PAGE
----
Waste not-want not

By Elizabeth Donaldson
Special to the Times

Garbage has evolved into a major problem world wide. Oceans and lands have become polluted in this world where it seems there is just too much of everything. In the 40’s this was not a problem living as we did. My mother as a widow with four children received $40.00 a month to buy food, clothing and anything else that was needed. We were able to raise a great deal of our food. Nothing was wasted and if we had a mantra it was “Use it up, make over, make do” or words to that effect. Our mother seemed to know how to get the best out of everything.

Paper was always needed as we all liked writing and drawing. Mom saved the backs of envelopes to write notes or grocery orders. The writing pad in the buffet drawer along with the ink bottle and stick pen was for the letters that she wrote. As a treat we might be allowed a sheet of lovely white paper for our best drawings.

When we got a grocery order every scrap of brown paper was saved. Mom would iron the bigger pieces and often made little booklets for us. Once she saved sheets, folded them in half and sewed them down the middle to make a scrapbook that she had for years. All paper bags were saved. Cardboard boxes had many uses. Any packaging that was shiny or colourful was saved to make decorations for the Christmas tree. A 100 pound bag of flour was a treasure and when the flour was emptied in the kitchen bin the string that the sack was sewn with was saved. We had no such things as rubber bands, Scotch tape, or paper clips to fasten things so string was useful. Five flour sacks would make into a double bed size sheet. Later one brand of flour used printed designs on their sacks and sometimes you would see a little girl in a flour sack dress or blouse.

Most every household had a rag bag and a button box. Clothes were well worn, sometimes handed down until no longer wearable. Before an article was ready to be thrown away every button was cut off and saved for future use. Many a child has played with the button box on a rainy afternoon. I don’t recall zippers. Strips from old clothes were cut and saved to be sewn or braided into rugs or mats for the floor. Any pieces left from that were put into the rag bag. We saved everything. Old newspapers had a variety of uses from lining a box for baby chicks to lighting the morning fire. Many ended up in the outhouse.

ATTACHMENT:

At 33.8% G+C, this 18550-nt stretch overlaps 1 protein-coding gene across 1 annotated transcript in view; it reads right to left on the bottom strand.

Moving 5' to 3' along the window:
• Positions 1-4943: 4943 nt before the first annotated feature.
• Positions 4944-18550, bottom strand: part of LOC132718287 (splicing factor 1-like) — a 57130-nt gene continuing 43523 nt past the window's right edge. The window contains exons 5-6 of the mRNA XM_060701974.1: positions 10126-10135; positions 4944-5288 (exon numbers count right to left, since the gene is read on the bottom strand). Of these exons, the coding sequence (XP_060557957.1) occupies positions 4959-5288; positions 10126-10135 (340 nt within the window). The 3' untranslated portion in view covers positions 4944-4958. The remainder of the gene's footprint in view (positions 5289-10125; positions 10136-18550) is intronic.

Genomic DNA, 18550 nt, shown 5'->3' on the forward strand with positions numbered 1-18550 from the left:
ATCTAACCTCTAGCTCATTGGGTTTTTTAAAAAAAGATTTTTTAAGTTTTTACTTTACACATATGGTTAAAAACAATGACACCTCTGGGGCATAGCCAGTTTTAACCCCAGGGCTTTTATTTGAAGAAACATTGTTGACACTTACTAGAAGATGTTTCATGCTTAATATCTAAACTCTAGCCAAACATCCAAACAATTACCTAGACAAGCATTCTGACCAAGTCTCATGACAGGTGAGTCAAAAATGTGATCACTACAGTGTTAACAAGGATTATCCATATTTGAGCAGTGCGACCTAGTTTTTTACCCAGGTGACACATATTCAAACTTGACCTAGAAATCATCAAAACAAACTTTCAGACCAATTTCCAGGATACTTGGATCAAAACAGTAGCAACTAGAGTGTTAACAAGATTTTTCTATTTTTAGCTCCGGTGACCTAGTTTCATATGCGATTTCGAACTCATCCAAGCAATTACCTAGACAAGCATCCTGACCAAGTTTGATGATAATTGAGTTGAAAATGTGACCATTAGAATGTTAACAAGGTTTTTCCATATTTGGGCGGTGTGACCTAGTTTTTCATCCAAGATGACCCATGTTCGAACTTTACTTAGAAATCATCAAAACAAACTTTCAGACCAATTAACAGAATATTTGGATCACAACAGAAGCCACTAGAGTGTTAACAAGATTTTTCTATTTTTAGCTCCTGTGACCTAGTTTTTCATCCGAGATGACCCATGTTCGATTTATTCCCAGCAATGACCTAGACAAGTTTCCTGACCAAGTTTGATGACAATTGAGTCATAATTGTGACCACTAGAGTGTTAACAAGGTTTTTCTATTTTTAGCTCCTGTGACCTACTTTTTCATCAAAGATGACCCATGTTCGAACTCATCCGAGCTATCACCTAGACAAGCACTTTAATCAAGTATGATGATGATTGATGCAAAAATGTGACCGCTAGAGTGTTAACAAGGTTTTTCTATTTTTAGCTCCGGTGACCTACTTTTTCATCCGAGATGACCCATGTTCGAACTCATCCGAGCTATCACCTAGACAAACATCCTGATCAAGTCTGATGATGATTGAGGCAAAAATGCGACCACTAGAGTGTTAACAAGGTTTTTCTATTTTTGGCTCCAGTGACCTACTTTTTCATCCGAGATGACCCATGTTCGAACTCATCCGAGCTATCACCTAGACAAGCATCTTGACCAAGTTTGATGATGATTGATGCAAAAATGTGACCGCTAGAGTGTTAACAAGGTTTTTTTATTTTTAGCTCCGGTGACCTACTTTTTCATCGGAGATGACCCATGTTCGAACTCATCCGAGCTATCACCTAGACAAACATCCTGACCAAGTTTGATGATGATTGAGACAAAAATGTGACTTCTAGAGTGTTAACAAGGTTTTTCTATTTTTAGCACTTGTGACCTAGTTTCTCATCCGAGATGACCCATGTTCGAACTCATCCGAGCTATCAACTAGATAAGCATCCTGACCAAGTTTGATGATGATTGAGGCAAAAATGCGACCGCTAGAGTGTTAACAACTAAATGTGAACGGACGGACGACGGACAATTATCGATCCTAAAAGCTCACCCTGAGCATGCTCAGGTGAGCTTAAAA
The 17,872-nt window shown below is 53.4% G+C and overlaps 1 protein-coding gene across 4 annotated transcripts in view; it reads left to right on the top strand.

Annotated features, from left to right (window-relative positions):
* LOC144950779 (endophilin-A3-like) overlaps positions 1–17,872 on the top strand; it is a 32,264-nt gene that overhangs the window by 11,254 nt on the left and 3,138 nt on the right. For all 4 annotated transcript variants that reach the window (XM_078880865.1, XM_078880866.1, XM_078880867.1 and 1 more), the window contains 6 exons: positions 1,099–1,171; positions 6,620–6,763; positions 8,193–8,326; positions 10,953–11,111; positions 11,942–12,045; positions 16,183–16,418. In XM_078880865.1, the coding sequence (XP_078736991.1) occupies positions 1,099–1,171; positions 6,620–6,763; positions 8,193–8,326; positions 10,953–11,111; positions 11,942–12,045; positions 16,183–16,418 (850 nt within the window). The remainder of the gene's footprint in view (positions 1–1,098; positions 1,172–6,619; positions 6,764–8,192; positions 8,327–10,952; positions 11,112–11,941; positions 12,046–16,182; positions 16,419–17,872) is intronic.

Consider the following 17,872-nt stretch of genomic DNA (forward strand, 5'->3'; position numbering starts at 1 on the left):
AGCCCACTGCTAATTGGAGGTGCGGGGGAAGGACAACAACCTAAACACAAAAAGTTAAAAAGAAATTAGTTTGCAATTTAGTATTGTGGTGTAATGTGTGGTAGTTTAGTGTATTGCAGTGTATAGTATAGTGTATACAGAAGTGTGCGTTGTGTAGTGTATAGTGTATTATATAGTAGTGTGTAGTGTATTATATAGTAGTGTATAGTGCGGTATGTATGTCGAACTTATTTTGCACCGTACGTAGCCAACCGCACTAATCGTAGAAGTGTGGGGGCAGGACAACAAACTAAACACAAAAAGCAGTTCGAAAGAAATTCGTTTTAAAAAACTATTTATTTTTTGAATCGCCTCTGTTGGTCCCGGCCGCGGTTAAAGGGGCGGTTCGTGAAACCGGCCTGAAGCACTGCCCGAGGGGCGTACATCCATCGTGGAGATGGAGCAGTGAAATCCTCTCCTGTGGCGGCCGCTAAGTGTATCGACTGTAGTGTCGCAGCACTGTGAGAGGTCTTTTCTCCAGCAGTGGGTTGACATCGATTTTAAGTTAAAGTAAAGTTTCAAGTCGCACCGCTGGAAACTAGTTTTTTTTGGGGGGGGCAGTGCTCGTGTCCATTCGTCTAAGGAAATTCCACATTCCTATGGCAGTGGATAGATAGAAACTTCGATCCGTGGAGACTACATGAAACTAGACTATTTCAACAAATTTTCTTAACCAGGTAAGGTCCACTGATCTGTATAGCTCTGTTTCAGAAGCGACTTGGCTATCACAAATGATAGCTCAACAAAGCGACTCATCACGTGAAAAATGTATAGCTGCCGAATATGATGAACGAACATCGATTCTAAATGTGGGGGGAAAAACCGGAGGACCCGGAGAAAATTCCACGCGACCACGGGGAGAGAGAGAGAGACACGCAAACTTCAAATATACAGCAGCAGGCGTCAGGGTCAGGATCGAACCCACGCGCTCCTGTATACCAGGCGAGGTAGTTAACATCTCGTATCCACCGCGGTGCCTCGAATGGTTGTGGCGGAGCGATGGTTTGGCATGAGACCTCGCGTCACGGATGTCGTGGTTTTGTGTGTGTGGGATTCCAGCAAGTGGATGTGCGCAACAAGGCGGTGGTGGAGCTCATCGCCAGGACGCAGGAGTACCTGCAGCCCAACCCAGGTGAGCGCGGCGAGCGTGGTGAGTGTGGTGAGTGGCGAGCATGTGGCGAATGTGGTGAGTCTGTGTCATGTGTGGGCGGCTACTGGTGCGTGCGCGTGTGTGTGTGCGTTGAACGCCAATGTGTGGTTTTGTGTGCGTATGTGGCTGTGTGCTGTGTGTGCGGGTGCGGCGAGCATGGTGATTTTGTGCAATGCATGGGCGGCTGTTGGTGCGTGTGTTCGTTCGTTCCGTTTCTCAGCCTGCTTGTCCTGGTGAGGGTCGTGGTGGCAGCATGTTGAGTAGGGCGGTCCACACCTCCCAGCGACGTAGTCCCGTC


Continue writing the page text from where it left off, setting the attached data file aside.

Most small farms had a stone pile or two with one used for a junk pile where cans, bottles or bits of broken dishes or other broken things were tossed. There were not a lot of tin cans as we did not use many canned goods other than tomatoes or canned salmon which always came in a tall tin at that time. Large honey or syrup pails were used as lunch pails or berry picking pails.

Needless to say food was not wasted. My mother had endless ways to save or preserve food and could seem to make leftovers ‘stretch.’ The summer was spent canning and preserving. She was happy when Certo first was used. Many bits and pieces ended up in the soup pot. In the fall when there was butchering the extra fat was cut from pork and rendered into nice white lard in a slow oven. If the chickens had extra fat that would be rendered into oil that was good for certain kinds of baking and made fine pie crust. I still remember the process of making headcheese and we all liked the finished product. Although I never did learn to like liver, mom had ways of using the heart that was more to my taste. Some people after churning gave the buttermilk to their pigs but we all liked buttermilk to drink and liked the buttermilk pancakes or scones that Mom made.

I think we all had the saving instinct to some degree. Sometimes if there was something that was not a favourite at meal time we would trade with someone. Mom put a spoonful of brown sugar on our morning oatmeal. Eric preferred to eat his plain but saved his spoonful in a jar until he had enough to make fudge that he did not share.

Our house cat and dog had no special food. Mike liked a bone to chew on and what ever else was given him. The barn cats had their bowls filled after milking time. The skim milk left after separating was given to calves or pigs. The manure from the barn was loaded onto the stone boat and spread on the field for fertilizer.

I don’t remember waste baskets in our home other than the slop pail that held the scraps for pigs and chickens. if we had anything to dispose of we just lifted a lid on the kitchen stove and the garbage was taken care of.

I guess there was a system to it and we all learned either to use it or save it. I still find my self with a junk drawer with all sorts of things as ‘you never know when it will come in handy’. That was a phrase that I heard often when I was a child.